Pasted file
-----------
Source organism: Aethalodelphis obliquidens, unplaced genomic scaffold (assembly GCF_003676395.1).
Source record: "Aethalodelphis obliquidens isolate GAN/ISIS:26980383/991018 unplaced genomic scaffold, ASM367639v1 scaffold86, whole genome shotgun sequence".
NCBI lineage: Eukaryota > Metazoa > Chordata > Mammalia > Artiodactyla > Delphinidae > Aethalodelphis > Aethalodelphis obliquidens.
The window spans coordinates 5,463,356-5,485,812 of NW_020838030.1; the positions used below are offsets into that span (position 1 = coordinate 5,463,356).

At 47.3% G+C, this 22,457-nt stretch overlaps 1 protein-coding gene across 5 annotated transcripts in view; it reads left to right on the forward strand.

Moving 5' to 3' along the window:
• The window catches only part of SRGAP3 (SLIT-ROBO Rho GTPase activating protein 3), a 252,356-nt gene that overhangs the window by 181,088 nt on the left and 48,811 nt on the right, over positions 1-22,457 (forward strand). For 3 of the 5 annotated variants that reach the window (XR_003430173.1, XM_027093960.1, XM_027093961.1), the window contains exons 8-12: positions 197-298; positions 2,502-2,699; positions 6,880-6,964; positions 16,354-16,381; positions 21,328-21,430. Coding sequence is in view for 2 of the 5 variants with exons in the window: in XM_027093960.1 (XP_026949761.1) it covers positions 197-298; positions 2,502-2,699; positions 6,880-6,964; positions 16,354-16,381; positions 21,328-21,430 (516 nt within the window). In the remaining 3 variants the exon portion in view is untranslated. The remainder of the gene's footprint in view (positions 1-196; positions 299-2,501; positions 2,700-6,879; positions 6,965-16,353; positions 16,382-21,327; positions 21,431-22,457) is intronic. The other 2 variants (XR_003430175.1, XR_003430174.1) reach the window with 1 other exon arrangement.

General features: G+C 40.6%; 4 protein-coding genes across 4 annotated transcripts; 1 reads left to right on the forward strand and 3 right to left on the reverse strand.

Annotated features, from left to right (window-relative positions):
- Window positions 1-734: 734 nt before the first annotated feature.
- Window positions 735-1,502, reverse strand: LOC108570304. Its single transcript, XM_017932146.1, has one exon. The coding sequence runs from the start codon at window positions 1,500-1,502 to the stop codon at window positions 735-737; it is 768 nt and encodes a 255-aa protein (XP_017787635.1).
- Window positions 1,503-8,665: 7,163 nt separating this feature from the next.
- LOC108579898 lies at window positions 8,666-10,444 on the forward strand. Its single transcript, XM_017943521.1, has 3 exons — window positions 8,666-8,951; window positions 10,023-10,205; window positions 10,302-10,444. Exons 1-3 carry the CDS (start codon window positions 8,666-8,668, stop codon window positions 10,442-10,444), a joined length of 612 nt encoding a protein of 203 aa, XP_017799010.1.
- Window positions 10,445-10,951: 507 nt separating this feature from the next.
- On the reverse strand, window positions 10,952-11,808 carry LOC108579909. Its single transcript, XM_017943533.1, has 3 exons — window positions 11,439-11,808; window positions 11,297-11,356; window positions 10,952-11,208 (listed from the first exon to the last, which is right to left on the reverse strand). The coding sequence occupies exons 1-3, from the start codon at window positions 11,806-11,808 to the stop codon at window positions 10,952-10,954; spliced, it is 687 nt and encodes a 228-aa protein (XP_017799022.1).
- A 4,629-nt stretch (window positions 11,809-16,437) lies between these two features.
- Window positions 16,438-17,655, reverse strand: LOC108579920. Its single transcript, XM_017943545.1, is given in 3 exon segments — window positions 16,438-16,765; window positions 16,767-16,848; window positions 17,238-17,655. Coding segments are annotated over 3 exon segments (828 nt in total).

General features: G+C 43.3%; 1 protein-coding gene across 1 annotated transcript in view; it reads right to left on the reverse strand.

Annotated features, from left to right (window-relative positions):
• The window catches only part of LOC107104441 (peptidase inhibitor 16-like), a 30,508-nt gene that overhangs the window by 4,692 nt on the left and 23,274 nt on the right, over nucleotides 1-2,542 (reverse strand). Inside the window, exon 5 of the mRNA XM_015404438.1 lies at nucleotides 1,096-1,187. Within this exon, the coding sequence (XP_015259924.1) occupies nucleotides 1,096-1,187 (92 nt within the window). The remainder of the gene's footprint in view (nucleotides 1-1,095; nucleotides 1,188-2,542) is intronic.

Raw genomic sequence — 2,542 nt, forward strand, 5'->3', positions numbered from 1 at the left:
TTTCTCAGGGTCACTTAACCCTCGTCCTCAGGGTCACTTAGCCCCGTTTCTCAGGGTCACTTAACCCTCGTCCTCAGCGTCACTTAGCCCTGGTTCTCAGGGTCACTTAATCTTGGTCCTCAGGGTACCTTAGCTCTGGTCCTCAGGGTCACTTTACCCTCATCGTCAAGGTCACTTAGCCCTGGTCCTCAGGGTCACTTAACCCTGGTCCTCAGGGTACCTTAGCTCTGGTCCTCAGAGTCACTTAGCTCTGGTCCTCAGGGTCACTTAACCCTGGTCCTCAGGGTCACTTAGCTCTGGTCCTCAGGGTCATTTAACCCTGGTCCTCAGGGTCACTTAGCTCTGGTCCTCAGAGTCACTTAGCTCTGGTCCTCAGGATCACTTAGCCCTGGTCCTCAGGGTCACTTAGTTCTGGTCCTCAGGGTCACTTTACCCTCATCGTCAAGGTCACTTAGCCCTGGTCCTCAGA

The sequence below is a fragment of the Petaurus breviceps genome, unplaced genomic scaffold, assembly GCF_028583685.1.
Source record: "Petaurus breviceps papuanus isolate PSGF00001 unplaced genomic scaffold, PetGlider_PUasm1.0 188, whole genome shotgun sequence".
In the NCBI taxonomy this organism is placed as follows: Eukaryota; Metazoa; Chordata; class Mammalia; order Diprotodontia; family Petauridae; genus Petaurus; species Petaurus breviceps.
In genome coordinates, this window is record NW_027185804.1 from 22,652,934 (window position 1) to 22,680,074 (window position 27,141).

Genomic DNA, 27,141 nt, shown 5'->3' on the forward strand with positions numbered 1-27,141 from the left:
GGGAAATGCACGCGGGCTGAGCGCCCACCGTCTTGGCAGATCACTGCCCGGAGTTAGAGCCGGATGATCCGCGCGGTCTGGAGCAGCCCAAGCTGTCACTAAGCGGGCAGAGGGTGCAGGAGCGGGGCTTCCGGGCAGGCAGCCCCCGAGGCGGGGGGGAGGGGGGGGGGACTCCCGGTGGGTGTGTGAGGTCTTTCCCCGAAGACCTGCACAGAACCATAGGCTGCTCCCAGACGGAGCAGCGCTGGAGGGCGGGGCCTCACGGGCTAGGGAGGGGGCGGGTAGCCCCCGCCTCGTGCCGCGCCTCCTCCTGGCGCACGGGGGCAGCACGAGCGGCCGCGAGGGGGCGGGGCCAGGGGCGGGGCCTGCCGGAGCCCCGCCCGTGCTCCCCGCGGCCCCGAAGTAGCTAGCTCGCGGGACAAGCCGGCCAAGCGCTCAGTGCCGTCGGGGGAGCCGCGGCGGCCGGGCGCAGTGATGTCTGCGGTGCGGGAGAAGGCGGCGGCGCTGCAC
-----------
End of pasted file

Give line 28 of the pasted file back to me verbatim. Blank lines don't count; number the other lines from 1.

GGGAAATGCACGCGGGCTGAGCGCCCACCGTCTTGGCAGATCACTGCCCGGAGTTAGAGCCGGATGATCCGCGCGGTCTGGAGCAGCCCAAGCTGTCACTAAGCGGGCAGAGGGTGCAGGAGCGGGGCTTCCGGGCAGGCAGCCCCCGAGGCGGGGGGGAGGGGGGGGGGACTCCCGGTGGGTGTGTGAGGTCTTTCCCCGAAGACCTGCACAGAACCATAGGCTGCTCCCAGACGGAGCAGCGCTGGAGGGCGGGGCCTCACGGGCTAGGGAGGGGGCGGGTAGCCCCCGCCTCGTGCCGCGCCTCCTCCTGGCGCACGGGGGCAGCACGAGCGGCCGCGAGGGGGCGGGGCCAGGGGCGGGGCCTGCCGGAGCCCCGCCCGTGCTCCCCGCGGCCCCGAAGTAGCTAGCTCGCGGGACAAGCCGGCCAAGCGCTCAGTGCCGTCGGGGGAGCCGCGGCGGCCGGGCGCAGTGATGTCTGCGGTGCGGGAGAAGGCGGCGGCGCTGCAC